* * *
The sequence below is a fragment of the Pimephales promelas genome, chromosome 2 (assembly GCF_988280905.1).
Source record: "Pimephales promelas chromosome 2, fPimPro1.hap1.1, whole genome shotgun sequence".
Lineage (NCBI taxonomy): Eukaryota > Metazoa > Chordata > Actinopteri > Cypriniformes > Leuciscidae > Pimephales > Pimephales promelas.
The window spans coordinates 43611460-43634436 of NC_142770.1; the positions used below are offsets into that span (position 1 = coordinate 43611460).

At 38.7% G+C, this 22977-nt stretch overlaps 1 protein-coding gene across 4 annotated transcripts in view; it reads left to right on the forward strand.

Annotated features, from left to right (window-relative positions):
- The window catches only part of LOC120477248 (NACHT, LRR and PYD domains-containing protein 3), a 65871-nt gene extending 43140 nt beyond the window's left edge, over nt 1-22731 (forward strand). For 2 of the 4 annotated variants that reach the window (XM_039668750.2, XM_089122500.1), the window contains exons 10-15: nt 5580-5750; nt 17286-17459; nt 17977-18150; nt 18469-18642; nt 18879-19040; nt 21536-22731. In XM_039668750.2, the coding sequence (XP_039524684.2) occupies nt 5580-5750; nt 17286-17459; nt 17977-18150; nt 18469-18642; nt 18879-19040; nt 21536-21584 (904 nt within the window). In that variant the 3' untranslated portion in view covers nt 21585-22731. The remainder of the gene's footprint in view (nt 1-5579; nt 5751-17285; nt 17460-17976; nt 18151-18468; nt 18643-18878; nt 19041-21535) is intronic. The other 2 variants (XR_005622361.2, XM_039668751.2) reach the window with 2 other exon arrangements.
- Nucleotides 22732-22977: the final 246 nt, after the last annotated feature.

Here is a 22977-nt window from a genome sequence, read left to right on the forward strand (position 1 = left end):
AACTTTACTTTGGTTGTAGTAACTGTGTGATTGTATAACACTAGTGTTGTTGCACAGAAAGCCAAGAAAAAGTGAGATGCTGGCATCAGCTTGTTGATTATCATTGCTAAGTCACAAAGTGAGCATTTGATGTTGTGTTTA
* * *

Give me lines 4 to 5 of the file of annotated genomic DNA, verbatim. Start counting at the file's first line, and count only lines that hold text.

The window spans coordinates 43611460-43634436 of NC_142770.1; the positions used below are offsets into that span (position 1 = coordinate 43611460).

At 38.7% G+C, this 22977-nt stretch overlaps 1 protein-coding gene across 4 annotated transcripts in view; it reads left to right on the forward strand.